Why Healthy Boundaries In A Marriage May Apply To In-Laws As Well
Are you newly married and have you and your partner learned about the importance of setting healthy boundaries in a marriage? Have you worked hard to identify what your boundaries are and are you determined to respect them so that your marriage is successful?
Good for you.
What many people don’t know is that it can be very important to, from the get go, set boundaries for your in-laws as well. Why? Because your in-laws will be a part of your lives for a long time and your relationship with them could have a huge effect on your marriage.
Let me tell you why boundaries with your in-laws can make your marriage stronger.
#1 – Setting boundaries will create clarity.
While now that you are married you have created the beginning of a new family, for all of the previous years of your life you have been a member of your original family.
Things that formed this original family – holiday traditions, gender roles, financial considerations etc – were the foundation upon which that family existed.
Now that you are married, those things, those things that lay the foundation for your original family, might not exist in the new family.
I know when I was married, my husband’s family had always lived close to each other and, as a result, they spent a lot of time together, particularly around birthdays and holidays. My family had always been more spread out and our time together was somewhat limited and we lived more independently of each other.
I was hoping that our new family could live in a way that was more aligned with my original family. My ex wanted to spend holiday times with his family. And his family expected it too.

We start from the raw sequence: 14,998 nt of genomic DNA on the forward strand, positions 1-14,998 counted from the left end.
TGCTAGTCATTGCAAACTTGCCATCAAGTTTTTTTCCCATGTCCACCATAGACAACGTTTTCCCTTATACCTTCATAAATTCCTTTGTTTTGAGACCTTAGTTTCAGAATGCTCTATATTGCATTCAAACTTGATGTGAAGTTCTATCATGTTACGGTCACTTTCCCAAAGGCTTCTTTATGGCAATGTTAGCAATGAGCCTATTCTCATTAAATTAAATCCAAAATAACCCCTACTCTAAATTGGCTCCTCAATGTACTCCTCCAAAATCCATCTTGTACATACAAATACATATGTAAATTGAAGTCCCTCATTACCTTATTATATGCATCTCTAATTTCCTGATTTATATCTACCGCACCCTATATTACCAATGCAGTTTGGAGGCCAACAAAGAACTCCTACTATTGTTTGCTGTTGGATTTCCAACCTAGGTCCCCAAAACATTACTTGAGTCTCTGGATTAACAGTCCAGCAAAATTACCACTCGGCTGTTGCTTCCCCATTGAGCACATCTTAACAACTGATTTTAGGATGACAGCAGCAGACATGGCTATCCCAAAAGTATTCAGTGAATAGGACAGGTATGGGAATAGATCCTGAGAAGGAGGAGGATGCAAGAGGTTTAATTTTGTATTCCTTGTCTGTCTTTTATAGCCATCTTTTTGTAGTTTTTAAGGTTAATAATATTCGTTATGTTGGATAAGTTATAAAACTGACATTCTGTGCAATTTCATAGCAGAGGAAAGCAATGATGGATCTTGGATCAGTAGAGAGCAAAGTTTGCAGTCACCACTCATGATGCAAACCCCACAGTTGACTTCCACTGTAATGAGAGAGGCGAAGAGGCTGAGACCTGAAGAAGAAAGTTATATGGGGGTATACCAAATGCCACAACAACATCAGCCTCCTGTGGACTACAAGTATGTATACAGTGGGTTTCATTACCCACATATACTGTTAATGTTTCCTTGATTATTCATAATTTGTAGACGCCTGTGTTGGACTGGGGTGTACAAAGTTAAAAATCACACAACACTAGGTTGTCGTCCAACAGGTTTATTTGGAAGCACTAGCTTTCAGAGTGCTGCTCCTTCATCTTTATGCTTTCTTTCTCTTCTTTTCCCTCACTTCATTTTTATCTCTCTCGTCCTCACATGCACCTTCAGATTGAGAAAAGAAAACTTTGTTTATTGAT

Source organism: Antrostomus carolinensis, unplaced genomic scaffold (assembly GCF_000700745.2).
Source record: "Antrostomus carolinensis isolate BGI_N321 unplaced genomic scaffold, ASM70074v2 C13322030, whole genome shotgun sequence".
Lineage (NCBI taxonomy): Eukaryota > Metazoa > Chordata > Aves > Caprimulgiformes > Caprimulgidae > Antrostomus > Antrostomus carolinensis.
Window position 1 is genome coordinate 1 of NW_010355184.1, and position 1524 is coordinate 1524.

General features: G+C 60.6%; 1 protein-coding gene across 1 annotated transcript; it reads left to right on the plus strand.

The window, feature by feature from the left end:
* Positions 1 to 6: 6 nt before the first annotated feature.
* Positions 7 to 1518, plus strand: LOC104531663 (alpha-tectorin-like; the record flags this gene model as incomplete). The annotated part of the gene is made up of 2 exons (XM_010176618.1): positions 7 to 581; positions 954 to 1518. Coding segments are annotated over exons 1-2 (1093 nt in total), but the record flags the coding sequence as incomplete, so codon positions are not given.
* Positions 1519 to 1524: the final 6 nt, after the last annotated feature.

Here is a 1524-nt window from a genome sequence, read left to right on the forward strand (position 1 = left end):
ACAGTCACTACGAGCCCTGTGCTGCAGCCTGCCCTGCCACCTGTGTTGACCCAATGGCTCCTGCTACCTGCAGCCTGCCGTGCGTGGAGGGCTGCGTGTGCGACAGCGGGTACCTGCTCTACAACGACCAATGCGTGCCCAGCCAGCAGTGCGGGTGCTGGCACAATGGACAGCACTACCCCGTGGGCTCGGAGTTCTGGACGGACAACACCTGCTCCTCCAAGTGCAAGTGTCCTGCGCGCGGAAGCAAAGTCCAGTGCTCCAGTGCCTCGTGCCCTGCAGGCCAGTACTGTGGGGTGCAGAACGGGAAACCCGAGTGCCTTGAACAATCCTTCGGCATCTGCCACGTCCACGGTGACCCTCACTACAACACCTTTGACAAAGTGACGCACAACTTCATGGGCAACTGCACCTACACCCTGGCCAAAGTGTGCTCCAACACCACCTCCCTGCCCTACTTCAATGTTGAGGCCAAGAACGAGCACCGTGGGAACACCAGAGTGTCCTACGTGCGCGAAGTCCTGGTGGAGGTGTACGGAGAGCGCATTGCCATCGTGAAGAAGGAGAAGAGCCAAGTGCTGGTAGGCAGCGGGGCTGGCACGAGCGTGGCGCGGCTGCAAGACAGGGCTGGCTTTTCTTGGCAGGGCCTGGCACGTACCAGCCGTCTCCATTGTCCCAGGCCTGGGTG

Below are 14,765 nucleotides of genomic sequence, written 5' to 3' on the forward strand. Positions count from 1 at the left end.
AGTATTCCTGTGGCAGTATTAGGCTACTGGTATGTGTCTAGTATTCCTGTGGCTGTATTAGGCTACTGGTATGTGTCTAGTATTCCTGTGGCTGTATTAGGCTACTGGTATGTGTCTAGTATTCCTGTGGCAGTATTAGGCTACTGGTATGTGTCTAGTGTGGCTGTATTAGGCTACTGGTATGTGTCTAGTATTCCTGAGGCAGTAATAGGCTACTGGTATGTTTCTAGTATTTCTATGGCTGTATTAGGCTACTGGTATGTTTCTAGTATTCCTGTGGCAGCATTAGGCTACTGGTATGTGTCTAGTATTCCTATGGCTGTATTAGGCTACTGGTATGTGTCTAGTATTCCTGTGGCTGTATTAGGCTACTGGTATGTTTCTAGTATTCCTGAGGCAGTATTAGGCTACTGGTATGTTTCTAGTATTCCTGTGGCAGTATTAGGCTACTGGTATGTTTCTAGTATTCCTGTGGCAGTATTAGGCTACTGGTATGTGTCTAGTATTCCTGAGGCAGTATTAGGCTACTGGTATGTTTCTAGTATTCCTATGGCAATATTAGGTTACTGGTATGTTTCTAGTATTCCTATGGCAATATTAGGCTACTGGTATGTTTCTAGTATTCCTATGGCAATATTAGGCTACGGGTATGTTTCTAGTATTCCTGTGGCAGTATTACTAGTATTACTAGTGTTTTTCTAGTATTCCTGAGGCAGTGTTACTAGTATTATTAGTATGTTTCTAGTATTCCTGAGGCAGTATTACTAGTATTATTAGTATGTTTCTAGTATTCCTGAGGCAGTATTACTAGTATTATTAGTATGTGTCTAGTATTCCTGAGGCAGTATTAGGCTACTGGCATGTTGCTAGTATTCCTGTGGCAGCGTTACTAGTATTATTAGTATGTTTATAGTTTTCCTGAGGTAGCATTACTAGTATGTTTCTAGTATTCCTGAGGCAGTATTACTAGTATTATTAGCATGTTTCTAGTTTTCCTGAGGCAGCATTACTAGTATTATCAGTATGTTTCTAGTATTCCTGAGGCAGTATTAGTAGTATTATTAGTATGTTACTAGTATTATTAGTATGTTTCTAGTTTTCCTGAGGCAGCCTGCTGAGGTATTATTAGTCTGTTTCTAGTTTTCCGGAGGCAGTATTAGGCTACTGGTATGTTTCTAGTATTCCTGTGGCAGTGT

In retrospect, I believe that if we had set boundaries early on, boundaries with both of our families about how we were going to spend birthdays and holidays, instead of having to have conflict around them every time one arose, then we would have saved ourselves a lot of conflict, conflict that was part of the erosion of our marriage.
So, setting boundaries early on with your in-laws allows everyone to know what to expect going forward so that conflicts and hurt feelings can be kept to a minimum.
#2 – The new relationship must take precedence.
One of the most important reasons that healthy boundaries in a marriage may apply to in-laws as well is because the marriage of two people creates a new family.
This new family is new and untested and needs its own time to develop into what it is going to be.
It is of the utmost importance that this new family take precedence, that the wants and needs of this new couple are taken into consideration above the wants and needs of the original family.
This is not to say that the original family should be shunned but that the wants and needs of the new family are discussed first. Once that discussion has been had, the new family can make a decision, together, about how they are going to proceed.
For my ex and I, we never truly made a decision about what was important for our family. Every time a family conflict arose we punted it to the next holiday. If we had only made a conscious decision, for ourselves and OUR family, then we both would have been happier and there would have been less conflict.
#3 – Everyone needs to know what expectations are.
Unmet expectations are the number one thing that can cause problems in any relationship. And, unfortunately, no one usually knows what those expectations are. This isn’t done maliciously – it just never comes up, not until someone gets hurt.